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  • Observatoire international des droits de la Nature

The Rights of Nature: An ancient and emerging concept in Africa

Mis à jour : août 28

By: Sokhna Sene

Intern at OIDN

Head of OIDN’s African Chapter


Today, the rights of nature are more than ideals confined to speech; they demand action. In response to our current ecological crisis, more and more governments, groups of lawyers, teacher-researchers, members of a community, and NGOs are declaring, in concrete form, the rights of natural entities.


Given the scope of the rights of nature, this new paradigm is unfolding in a growing number of initiatives across several disciplines and regions on the African continent. Countries like Ethiopia, Kenya, Nigeria, South Africa, Uganda, Zimbabwe, and Tanzania have begun developing education systems to educate lawyers, teachers, and students in the rights of nature. These experts will, in turn, be responsible for raising awareness among the general public. Further advances include the introduction of the rights of nature into the National Environment Act in Uganda, the draft of a law on the rights of the River Ethiope in Nigeria, the publication of the reference book Wild Law by the influential South African author Cormac Cullinan, and the environmental education and rights recognition activities in Serengeti National Park in Tanzania, all of which promote life in harmony with nature and defend the rights of nature and of indigenous peoples—and all of which are the result of work and initiatives led by local actors.


In Tanzania, the Serengeti National Park is a vital concern for local advocates of the rights of nature. Designated as a World Heritage Site and a World Wonder, the Serengeti is known for its abundance of wildlife species and its biodiversity, with more than 500 species of birds and 300 species of mammals (including 80 large mammals). [1] [2]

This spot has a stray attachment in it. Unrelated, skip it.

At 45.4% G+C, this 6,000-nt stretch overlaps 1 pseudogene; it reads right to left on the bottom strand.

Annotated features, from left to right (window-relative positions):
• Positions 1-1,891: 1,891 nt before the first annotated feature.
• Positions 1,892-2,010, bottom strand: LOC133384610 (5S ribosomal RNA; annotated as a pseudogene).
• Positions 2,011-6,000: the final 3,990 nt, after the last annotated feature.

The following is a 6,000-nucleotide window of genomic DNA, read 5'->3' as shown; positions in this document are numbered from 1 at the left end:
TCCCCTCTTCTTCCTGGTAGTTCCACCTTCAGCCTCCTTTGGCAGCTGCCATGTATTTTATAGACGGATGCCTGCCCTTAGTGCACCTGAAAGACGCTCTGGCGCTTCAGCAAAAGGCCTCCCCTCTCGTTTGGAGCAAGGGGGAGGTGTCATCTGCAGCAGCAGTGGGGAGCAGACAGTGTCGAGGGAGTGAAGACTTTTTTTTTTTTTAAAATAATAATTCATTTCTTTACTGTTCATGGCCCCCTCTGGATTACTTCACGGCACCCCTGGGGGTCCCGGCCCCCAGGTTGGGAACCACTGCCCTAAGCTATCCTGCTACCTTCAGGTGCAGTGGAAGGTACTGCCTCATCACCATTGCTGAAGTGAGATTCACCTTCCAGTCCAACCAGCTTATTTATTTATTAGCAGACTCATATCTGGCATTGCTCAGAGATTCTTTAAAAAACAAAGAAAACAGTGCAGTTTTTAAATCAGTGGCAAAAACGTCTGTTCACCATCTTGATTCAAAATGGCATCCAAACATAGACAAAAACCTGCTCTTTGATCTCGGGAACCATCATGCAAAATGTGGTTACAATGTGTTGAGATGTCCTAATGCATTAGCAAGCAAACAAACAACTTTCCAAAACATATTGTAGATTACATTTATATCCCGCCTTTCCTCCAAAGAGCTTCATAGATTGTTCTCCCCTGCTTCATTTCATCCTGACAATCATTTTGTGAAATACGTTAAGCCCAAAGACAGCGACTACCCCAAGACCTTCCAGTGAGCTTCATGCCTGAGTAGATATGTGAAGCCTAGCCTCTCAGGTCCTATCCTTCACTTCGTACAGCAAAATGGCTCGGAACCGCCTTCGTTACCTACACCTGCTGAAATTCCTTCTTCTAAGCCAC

Commonly referred to as "endless plains" by the indigenous Maasai people, the Serengeti welcomes the largest remaining intact animal migration in the world, in which more than a million wildebeest and hundreds of thousands of other ungulates (gazelles, zebras) engage in an annual 1,000 km circular trek, straddling neighbouring countries Kenya and Tanzania. Ibid.


Figure 1: Serengeti National Park © Serengeti.com, 2018. [3]

This world-renowned phenomenon is threatened by several interrelated factors, including the proliferation of housing in this magnificent wildlife sanctuary, human population growth, anthropogenic pressure on natural resources, land-use expansion, and climate change. [4]


Since the park has only one continuously flowing water source, the Mara River, the scarcity of surface water also poses a threat to the integrity of the park.


Figure 2: Marc Patry. UNESCO, 2005. [5]


The following is an excerpt from our interview with Kisula Yeyeye, an activist and member of the Tanzanian chapter of the Nature's Rights organization working to recognize Serengeti National Park as a subject of law.


1. What are your reasons for wanting to recognize the Serengeti National Park as a legal entity?


"The reason for recognizing the Serengeti National Park as a legal entity is because people are destroying nature because they consider it as their property, they are not concerned about the protection and conservation of nature. So, they think that they can do whatever they want with nature. For example, a political party opposed to the current government was planning to build a road in the Serengeti National Park. That way, when the Serengeti National Park is recognized, it will be able to file petitions on behalf of the ecosystem, which will help preserve our nature for future generations. Nature must develop freely, and human influence must disappear. Granting a right to Serengeti National Park would give it the right to exist, persist, maintain, and generate its life cycles, structure, functions, and evolutionary process.